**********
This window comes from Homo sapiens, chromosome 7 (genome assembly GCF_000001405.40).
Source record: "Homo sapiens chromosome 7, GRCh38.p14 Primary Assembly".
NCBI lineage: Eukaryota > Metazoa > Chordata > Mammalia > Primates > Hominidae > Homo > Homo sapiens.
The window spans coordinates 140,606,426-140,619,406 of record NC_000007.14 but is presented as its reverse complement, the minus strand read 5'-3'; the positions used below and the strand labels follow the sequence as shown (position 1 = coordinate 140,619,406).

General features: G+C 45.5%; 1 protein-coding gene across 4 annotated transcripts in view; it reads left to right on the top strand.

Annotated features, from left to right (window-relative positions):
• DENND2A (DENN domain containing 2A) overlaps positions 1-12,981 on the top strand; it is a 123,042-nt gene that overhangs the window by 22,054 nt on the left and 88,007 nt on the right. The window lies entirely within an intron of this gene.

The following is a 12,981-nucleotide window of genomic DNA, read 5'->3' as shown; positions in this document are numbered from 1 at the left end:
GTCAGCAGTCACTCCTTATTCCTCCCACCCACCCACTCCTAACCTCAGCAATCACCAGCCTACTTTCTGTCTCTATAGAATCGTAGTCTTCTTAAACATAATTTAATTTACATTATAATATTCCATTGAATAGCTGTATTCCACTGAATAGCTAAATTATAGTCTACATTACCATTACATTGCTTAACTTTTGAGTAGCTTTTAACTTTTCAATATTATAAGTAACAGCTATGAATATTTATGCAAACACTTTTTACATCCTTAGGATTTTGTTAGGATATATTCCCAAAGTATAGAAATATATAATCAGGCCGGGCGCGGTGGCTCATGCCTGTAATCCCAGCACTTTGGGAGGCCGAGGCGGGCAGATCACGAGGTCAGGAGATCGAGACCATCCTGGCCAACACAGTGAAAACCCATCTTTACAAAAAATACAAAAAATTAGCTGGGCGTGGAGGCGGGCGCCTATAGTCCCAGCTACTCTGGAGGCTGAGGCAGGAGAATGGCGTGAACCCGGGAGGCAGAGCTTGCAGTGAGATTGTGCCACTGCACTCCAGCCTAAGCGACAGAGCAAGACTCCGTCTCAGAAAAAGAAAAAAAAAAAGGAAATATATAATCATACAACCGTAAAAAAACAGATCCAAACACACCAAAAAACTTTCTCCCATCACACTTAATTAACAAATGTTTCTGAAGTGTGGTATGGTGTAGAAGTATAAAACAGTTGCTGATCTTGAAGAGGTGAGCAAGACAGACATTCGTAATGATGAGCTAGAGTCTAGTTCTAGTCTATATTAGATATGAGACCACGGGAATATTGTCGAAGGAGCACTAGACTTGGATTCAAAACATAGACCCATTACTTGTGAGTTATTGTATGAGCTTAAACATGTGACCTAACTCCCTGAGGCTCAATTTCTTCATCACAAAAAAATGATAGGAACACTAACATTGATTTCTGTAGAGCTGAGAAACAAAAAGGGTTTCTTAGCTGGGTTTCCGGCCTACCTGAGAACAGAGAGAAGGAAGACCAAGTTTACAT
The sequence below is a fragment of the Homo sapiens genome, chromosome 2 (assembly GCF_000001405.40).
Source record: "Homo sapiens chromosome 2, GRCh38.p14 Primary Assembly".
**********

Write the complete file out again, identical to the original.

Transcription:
This window comes from Homo sapiens, chromosome 7 (genome assembly GCF_000001405.40).
Source record: "Homo sapiens chromosome 7, GRCh38.p14 Primary Assembly".
NCBI lineage: Eukaryota > Metazoa > Chordata > Mammalia > Primates > Hominidae > Homo > Homo sapiens.
The window spans coordinates 140,606,426-140,619,406 of record NC_000007.14 but is presented as its reverse complement, the minus strand read 5'-3'; the positions used below and the strand labels follow the sequence as shown (position 1 = coordinate 140,619,406).

General features: G+C 45.5%; 1 protein-coding gene across 4 annotated transcripts in view; it reads left to right on the top strand.

Annotated features, from left to right (window-relative positions):
• DENND2A (DENN domain containing 2A) overlaps positions 1-12,981 on the top strand; it is a 123,042-nt gene that overhangs the window by 22,054 nt on the left and 88,007 nt on the right. The window lies entirely within an intron of this gene.

The following is a 12,981-nucleotide window of genomic DNA, read 5'->3' as shown; positions in this document are numbered from 1 at the left end:
GTCAGCAGTCACTCCTTATTCCTCCCACCCACCCACTCCTAACCTCAGCAATCACCAGCCTACTTTCTGTCTCTATAGAATCGTAGTCTTCTTAAACATAATTTAATTTACATTATAATATTCCATTGAATAGCTGTATTCCACTGAATAGCTAAATTATAGTCTACATTACCATTACATTGCTTAACTTTTGAGTAGCTTTTAACTTTTCAATATTATAAGTAACAGCTATGAATATTTATGCAAACACTTTTTACATCCTTAGGATTTTGTTAGGATATATTCCCAAAGTATAGAAATATATAATCAGGCCGGGCGCGGTGGCTCATGCCTGTAATCCCAGCACTTTGGGAGGCCGAGGCGGGCAGATCACGAGGTCAGGAGATCGAGACCATCCTGGCCAACACAGTGAAAACCCATCTTTACAAAAAATACAAAAAATTAGCTGGGCGTGGAGGCGGGCGCCTATAGTCCCAGCTACTCTGGAGGCTGAGGCAGGAGAATGGCGTGAACCCGGGAGGCAGAGCTTGCAGTGAGATTGTGCCACTGCACTCCAGCCTAAGCGACAGAGCAAGACTCCGTCTCAGAAAAAGAAAAAAAAAAAGGAAATATATAATCATACAACCGTAAAAAAACAGATCCAAACACACCAAAAAACTTTCTCCCATCACACTTAATTAACAAATGTTTCTGAAGTGTGGTATGGTGTAGAAGTATAAAACAGTTGCTGATCTTGAAGAGGTGAGCAAGACAGACATTCGTAATGATGAGCTAGAGTCTAGTTCTAGTCTATATTAGATATGAGACCACGGGAATATTGTCGAAGGAGCACTAGACTTGGATTCAAAACATAGACCCATTACTTGTGAGTTATTGTATGAGCTTAAACATGTGACCTAACTCCCTGAGGCTCAATTTCTTCATCACAAAAAAATGATAGGAACACTAACATTGATTTCTGTAGAGCTGAGAAACAAAAAGGGTTTCTTAGCTGGGTTTCCGGCCTACCTGAGAACAGAGAGAAGGAAGACCAAGTTTACAT
The sequence below is a fragment of the Homo sapiens genome, chromosome 2 (assembly GCF_000001405.40).
Source record: "Homo sapiens chromosome 2, GRCh38.p14 Primary Assembly".